Posts Tagged ‘purfling slot’

Button and Back Purfling

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Button and Back Purfling

Trimming the Button and Heel

When I installed the back plate, the heel had been trimmed flush with the back of the garland, but the upper surface of the heel was still quite irregular, and the upper end of the button was ridiculously oversized. The excess wood made it easy for me to install a clamp, and get the back plate glued on securely. So…when I removed all the clamps, this is what it looked like:

Back plate installed; button and heel not yet trimmed.

Back plate installed; button and heel not yet trimmed.

 

Tools for completion.

Next, I will trim the button and heel, then add purfling, then scrape. These are the tools I will use.

 

Button shape.

This is roughly the shape the button will be, but a little more refined, I hope.

 

Side view of heel and butto

Side view of the heel and the button. The closeness of the camera warps the picture a little.

 

Installing the Purfling

The next thing was to scribe in the purfling slot. I used the purfling marker to scribe the double line exactly 4mm from the outer perimeter of the plate, except the corners, where I used a sharp pencil to sketch the “bee-stings” in by hand. Then I incised the lines all the way around, just barely deepening the lines, so that they are more visible, and a little easier to follow with the blade of my small knife.

Purfling slot lines lightly incised.

Purfling slot lines lightly incised.

 

Then I slice in pass after pass, trying to get the lines deep enough for the purfling I will install. I usually find that, especially on the hard maple, I have to cut the slot in two layers: the first gets about half the depth I want, and the second finishes the slot. Here is the slot at half-depth:

Purfling slot, half-depth.

It looks good, but it is not deep enough.

 

Purfling slot ready for purfling.

Purfling slot ready for purfling.

 

Back purfling installed...glue still wet.

Back purfling installed…glue still wet. 🙂

 

Front view

And the Front!

 

Back to Work!

As most of you know, I had undergone hernia surgery, just after Christmas, and had a 6″ x 8″ polypropylene mesh patch installed in my abdomen. I have been convalescing, and just this week, have finally been feeling better. So…I just received word that I will return to my work at Gunderson, Inc., tomorrow at 6AM. I think I had better call it a day, and try to get some sleep. 3:30AM comes at the same time, every morning, whether I am ready or not. I will get home sometime after 4PM, I expect. Maybe I can jump back in where I left off. 🙂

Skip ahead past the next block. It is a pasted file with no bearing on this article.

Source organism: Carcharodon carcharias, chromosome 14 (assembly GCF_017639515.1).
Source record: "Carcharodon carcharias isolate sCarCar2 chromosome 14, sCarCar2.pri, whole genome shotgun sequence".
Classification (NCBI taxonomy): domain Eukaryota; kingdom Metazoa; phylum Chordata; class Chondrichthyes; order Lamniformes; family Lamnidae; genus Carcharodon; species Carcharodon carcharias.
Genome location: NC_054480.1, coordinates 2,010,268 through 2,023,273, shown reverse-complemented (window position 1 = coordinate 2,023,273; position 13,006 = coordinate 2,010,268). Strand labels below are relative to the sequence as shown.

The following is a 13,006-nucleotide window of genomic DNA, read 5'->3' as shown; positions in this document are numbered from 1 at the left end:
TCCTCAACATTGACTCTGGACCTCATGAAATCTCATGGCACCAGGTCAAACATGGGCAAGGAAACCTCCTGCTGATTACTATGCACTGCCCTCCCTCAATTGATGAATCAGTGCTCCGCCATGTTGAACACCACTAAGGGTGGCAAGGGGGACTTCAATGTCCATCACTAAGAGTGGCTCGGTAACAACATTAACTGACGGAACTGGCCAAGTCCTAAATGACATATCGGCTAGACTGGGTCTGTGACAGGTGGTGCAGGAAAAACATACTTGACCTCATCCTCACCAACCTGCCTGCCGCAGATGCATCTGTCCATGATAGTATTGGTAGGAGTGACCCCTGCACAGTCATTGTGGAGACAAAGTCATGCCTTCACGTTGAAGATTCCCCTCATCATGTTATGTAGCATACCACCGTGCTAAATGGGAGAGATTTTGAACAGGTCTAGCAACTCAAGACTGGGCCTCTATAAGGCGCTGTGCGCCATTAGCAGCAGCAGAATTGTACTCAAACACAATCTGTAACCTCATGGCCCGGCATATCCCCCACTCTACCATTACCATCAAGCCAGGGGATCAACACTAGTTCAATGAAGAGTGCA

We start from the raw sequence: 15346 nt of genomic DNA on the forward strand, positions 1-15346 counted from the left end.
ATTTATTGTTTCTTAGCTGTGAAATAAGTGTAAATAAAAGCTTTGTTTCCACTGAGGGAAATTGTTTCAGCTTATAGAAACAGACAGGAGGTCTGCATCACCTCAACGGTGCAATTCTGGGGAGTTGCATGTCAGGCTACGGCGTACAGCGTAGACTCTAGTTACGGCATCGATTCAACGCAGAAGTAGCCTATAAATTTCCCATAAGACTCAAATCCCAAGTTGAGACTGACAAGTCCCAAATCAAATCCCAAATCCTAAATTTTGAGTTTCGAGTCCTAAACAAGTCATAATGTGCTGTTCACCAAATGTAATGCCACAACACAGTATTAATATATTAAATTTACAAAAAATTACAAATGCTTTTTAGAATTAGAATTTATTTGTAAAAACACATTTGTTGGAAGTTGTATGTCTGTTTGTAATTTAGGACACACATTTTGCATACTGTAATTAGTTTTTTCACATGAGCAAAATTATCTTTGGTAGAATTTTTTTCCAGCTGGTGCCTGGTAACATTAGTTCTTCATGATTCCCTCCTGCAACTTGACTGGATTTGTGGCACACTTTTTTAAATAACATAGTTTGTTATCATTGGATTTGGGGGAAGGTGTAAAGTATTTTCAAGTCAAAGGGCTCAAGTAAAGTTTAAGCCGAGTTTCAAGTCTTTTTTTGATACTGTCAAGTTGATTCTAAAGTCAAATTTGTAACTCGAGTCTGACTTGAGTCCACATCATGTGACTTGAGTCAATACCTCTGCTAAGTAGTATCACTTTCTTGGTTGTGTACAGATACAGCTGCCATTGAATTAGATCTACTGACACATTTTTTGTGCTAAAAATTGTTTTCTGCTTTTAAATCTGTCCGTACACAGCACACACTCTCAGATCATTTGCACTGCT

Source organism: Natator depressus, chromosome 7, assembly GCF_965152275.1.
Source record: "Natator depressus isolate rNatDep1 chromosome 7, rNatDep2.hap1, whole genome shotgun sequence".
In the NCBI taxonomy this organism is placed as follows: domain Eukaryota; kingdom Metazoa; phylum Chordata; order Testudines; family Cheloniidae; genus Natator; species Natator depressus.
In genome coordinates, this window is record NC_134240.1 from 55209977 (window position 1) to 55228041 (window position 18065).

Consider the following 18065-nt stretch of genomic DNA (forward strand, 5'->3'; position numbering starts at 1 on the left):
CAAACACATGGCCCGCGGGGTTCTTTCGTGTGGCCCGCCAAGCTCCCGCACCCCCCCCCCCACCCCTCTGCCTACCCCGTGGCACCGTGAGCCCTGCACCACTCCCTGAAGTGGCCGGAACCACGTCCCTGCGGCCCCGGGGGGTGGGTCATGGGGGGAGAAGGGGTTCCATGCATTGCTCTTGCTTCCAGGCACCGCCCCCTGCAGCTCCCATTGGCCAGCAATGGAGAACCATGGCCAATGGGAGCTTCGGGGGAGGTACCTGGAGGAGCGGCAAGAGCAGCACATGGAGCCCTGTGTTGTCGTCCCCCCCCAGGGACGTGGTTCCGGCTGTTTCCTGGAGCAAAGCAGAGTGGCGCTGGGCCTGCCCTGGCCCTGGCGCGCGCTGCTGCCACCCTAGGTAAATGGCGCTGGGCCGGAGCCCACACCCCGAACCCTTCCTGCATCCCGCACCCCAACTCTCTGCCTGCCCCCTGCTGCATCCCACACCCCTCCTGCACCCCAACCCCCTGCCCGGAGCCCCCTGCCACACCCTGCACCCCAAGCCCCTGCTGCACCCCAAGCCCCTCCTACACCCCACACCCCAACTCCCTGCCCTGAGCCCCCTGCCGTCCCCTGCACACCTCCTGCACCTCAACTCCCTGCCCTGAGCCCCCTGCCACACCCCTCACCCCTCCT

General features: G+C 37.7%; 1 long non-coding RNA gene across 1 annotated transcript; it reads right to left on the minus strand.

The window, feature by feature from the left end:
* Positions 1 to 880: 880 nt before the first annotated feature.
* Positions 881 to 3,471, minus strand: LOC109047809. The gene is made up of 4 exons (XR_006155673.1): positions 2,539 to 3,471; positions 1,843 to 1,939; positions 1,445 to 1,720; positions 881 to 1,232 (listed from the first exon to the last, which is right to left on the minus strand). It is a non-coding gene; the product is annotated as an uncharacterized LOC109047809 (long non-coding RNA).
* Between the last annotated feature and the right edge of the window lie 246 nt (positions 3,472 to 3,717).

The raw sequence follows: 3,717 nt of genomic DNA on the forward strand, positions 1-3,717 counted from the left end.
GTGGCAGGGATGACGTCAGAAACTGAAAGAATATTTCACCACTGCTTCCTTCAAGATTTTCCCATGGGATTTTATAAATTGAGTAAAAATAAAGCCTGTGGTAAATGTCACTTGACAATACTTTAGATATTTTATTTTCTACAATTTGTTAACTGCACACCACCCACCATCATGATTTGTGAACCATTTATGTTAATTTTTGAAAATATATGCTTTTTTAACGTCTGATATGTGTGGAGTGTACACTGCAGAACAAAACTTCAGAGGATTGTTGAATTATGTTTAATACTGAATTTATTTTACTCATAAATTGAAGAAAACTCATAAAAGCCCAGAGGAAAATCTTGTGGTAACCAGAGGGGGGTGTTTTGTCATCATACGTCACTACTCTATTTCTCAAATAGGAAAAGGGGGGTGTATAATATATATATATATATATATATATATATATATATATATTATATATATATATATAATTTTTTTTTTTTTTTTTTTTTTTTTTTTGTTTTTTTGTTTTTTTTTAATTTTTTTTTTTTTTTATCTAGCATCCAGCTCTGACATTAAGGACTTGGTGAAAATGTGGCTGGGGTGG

Tomorrow evening, then, I hope to complete the purfling channel and the outer edgework of both the front and back plates, and begin the final scraping in preparation for varnishing. Any little glitch, regardless of how tiny, will be very visible under the varnish. So this part has to be done with great care.

 

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F-holes and Purfling

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F-holes and Purfling

F-hole Layout

I had to make a new template for the f-holes of the Guarneri model. I thought that I had made one some time ago, but if I did, I guess I must have misplaced it. I measured the image on the poster, to make certain that it matched the dimensions of the technical data on the back, and it turned out to be quite accurate, so I procured a piece of thin, fairly stiff, clear plastic (also called “re-cycled blister pack” from some sort of hardware I had bought), and laid it flat on the poster, and traced the outline of the hole with a ball-point pen. Then I traced the lines with a small sharp knife, until I was able to pop the waste plastic out, leaving a very nice template.

New f-hole template.

New f-hole template.

 

I laid out the “mensur” (sometimes called “stop-length”) on the front plate, for the bridge location, then began to lay out the relative positions of the upper and lower eyes. I had the data sheet to tell me how far apart they were to be, how far off center, and how far from the outer edges of the plate. I simply pushed it this way and that, until everything was according to the data sheet, and then traced the f-hole onto the plate, using a very sharp pencil. Then I flipped the template over and repeated the process on the other side. I double-checked everything, to make sure the layout was correct, cleaned up a few details, and was ready to incise the outlines of the f-holes.

F-hole layout complete.

F-hole layout complete. Ready to incise the outlines.

 

Incising the F-hole Outlines